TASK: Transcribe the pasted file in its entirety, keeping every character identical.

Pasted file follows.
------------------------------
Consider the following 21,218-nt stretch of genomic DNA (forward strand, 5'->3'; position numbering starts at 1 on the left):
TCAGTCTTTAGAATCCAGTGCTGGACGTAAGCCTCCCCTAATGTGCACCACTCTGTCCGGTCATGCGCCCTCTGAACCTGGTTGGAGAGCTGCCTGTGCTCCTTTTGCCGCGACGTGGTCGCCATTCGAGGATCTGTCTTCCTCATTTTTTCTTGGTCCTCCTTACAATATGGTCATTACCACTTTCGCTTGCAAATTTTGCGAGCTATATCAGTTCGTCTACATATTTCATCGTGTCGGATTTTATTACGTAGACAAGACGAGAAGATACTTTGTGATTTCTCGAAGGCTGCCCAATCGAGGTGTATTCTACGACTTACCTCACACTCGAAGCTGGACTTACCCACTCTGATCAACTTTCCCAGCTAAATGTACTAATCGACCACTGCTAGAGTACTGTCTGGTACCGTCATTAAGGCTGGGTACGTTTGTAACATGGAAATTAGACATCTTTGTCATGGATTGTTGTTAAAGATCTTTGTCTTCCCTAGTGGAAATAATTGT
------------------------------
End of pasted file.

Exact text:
Consider the following 21,218-nt stretch of genomic DNA (forward strand, 5'->3'; position numbering starts at 1 on the left):
TCAGTCTTTAGAATCCAGTGCTGGACGTAAGCCTCCCCTAATGTGCACCACTCTGTCCGGTCATGCGCCCTCTGAACCTGGTTGGAGAGCTGCCTGTGCTCCTTTTGCCGCGACGTGGTCGCCATTCGAGGATCTGTCTTCCTCATTTTTTCTTGGTCCTCCTTACAATATGGTCATTACCACTTTCGCTTGCAAATTTTGCGAGCTATATCAGTTCGTCTACATATTTCATCGTGTCGGATTTTATTACGTAGACAAGACGAGAAGATACTTTGTGATTTCTCGAAGGCTGCCCAATCGAGGTGTATTCTACGACTTACCTCACACTCGAAGCTGGACTTACCCACTCTGATCAACTTTCCCAGCTAAATGTACTAATCGACCACTGCTAGAGTACTGTCTGGTACCGTCATTAAGGCTGGGTACGTTTGTAACATGGAAATTAGACATCTTTGTCATGGATTGTTGTTAAAGATCTTTGTCTTCCCTAGTGGAAATAATTGT